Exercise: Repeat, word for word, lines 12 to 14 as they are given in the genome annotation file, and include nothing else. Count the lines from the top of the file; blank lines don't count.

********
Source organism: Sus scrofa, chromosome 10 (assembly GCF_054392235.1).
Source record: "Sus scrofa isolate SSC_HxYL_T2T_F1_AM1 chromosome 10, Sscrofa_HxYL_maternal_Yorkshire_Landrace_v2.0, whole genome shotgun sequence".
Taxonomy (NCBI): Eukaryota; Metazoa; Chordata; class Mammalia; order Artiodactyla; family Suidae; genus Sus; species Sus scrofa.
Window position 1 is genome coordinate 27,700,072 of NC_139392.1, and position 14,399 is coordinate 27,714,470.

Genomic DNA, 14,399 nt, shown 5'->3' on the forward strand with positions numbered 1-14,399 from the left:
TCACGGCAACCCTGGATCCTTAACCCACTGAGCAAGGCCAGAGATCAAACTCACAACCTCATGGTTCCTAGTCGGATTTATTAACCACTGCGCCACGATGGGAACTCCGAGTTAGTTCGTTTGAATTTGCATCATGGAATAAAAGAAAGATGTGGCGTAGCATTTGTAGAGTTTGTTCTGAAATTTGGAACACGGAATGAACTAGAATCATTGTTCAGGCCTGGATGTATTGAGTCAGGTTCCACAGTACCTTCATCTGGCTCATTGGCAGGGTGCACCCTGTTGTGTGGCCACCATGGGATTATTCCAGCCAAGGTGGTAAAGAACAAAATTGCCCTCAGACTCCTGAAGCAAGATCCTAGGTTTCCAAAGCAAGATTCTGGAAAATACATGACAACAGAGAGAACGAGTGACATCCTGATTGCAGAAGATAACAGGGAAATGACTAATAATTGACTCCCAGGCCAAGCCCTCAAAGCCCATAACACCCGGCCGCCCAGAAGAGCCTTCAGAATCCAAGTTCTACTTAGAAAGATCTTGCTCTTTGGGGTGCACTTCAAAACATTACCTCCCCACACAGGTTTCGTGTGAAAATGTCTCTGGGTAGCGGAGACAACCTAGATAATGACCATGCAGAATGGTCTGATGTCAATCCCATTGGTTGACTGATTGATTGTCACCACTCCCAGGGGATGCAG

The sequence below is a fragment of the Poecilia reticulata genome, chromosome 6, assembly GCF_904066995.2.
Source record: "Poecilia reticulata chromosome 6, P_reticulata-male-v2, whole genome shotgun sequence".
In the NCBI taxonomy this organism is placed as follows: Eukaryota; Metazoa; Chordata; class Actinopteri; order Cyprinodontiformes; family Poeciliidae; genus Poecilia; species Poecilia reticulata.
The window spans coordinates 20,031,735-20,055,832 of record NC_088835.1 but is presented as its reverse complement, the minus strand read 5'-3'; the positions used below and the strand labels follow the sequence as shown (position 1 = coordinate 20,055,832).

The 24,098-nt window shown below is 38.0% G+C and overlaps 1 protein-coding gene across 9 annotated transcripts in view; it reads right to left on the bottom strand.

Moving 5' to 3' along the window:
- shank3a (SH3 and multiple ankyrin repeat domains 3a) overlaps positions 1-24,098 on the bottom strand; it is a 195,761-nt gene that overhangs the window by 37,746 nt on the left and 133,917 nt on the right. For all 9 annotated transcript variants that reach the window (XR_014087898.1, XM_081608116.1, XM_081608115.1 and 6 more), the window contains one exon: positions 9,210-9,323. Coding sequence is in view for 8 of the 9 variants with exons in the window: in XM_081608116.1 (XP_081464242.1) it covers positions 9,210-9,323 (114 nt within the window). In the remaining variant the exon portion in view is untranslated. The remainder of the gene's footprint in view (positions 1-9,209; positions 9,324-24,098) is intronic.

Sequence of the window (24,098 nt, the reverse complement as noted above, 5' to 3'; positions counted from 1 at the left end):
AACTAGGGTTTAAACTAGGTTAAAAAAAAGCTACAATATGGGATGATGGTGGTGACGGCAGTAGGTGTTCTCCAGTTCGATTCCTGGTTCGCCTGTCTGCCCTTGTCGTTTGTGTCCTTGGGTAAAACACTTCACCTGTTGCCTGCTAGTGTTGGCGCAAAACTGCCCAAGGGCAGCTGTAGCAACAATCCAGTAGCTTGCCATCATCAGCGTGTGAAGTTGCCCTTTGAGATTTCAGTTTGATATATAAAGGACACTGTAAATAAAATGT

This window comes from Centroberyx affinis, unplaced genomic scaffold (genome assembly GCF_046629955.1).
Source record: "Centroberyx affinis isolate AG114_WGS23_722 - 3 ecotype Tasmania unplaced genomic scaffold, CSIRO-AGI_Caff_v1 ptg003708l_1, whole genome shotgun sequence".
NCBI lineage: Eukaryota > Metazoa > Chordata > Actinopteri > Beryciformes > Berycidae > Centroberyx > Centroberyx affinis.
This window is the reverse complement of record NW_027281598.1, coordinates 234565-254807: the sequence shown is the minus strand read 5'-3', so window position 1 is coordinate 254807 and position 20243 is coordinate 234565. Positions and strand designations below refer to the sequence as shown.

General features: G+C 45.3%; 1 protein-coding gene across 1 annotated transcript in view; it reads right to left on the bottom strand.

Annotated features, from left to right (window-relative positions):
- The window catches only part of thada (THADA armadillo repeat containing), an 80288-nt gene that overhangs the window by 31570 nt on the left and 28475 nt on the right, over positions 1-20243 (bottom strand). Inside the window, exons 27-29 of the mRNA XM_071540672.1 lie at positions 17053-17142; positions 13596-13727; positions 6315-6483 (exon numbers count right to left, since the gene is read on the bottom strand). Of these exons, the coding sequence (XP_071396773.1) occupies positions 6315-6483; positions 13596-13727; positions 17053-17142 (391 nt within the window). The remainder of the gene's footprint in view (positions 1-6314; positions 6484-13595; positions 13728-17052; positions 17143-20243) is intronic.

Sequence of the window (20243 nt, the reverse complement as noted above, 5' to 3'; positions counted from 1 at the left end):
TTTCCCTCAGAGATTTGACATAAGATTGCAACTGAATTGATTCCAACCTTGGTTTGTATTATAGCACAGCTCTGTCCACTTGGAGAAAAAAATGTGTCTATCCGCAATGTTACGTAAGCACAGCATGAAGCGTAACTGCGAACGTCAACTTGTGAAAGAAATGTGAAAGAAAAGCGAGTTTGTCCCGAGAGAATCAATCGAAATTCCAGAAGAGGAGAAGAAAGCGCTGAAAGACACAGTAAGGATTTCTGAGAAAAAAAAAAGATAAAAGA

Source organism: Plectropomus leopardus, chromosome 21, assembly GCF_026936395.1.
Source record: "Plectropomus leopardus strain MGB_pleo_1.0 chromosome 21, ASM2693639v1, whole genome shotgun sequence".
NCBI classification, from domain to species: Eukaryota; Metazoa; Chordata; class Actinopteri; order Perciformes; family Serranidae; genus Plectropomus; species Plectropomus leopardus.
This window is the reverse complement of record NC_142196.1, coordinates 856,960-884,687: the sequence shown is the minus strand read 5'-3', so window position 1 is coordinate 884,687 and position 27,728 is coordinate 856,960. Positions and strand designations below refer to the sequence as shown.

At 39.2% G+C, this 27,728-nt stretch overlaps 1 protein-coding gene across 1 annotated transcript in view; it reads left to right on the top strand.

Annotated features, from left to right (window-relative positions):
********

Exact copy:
Moving 5' to 3' along the window:
- shank3a (SH3 and multiple ankyrin repeat domains 3a) overlaps positions 1-24,098 on the bottom strand; it is a 195,761-nt gene that overhangs the window by 37,746 nt on the left and 133,917 nt on the right. For all 9 annotated transcript variants that reach the window (XR_014087898.1, XM_081608116.1, XM_081608115.1 and 6 more), the window contains one exon: positions 9,210-9,323. Coding sequence is in view for 8 of the 9 variants with exons in the window: in XM_081608116.1 (XP_081464242.1) it covers positions 9,210-9,323 (114 nt within the window). In the remaining variant the exon portion in view is untranslated. The remainder of the gene's footprint in view (positions 1-9,209; positions 9,324-24,098) is intronic.

Sequence of the window (24,098 nt, the reverse complement as noted above, 5' to 3'; positions counted from 1 at the left end):